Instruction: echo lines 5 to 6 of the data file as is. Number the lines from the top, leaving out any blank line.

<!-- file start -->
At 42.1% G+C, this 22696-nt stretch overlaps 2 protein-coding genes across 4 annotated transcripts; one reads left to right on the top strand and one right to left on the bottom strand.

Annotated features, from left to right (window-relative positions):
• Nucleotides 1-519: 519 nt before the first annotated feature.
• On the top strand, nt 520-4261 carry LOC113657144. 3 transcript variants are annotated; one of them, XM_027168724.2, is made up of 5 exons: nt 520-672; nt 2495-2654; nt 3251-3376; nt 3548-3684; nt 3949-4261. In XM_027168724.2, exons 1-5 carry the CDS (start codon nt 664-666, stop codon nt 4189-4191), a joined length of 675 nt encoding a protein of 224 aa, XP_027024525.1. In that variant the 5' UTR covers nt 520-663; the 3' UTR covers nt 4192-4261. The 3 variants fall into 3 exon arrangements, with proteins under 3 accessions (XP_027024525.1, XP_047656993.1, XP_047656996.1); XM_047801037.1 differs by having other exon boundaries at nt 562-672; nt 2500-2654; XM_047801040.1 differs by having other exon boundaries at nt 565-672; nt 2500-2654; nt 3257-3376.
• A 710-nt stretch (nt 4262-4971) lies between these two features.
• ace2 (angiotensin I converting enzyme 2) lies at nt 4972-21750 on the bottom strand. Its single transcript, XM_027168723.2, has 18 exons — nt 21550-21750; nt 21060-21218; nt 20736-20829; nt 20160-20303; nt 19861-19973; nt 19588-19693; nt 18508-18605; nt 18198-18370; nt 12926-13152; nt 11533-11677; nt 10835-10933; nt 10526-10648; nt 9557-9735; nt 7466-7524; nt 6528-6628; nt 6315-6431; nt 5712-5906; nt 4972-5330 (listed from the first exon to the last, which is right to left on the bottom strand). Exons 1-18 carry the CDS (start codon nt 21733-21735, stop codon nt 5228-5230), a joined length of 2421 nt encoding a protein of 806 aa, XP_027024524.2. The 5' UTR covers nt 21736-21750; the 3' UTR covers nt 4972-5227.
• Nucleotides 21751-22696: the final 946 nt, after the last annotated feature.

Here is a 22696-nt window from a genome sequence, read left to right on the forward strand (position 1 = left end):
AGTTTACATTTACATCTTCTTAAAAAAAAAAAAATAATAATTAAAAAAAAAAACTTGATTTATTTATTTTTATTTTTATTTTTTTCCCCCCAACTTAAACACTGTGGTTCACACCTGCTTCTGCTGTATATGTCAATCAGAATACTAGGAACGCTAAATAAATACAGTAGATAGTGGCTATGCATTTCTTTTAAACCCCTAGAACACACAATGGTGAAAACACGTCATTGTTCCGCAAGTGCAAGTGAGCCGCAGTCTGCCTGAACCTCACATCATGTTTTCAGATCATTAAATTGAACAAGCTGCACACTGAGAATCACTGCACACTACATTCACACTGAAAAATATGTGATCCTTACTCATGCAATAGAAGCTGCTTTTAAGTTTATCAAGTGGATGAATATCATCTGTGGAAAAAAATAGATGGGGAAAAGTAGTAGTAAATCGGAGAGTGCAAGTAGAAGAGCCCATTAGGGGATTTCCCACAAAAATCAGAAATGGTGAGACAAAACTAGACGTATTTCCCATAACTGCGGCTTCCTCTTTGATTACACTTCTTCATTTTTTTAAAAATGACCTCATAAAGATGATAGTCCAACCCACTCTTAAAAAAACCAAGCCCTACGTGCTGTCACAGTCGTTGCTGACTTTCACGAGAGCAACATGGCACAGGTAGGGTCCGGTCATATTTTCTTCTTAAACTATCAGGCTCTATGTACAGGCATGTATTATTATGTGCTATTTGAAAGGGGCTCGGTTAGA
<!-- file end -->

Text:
• A 710-nt stretch (nt 4262-4971) lies between these two features.
• ace2 (angiotensin I converting enzyme 2) lies at nt 4972-21750 on the bottom strand. Its single transcript, XM_027168723.2, has 18 exons — nt 21550-21750; nt 21060-21218; nt 20736-20829; nt 20160-20303; nt 19861-19973; nt 19588-19693; nt 18508-18605; nt 18198-18370; nt 12926-13152; nt 11533-11677; nt 10835-10933; nt 10526-10648; nt 9557-9735; nt 7466-7524; nt 6528-6628; nt 6315-6431; nt 5712-5906; nt 4972-5330 (listed from the first exon to the last, which is right to left on the bottom strand). Exons 1-18 carry the CDS (start codon nt 21733-21735, stop codon nt 5228-5230), a joined length of 2421 nt encoding a protein of 806 aa, XP_027024524.2. The 5' UTR covers nt 21736-21750; the 3' UTR covers nt 4972-5227.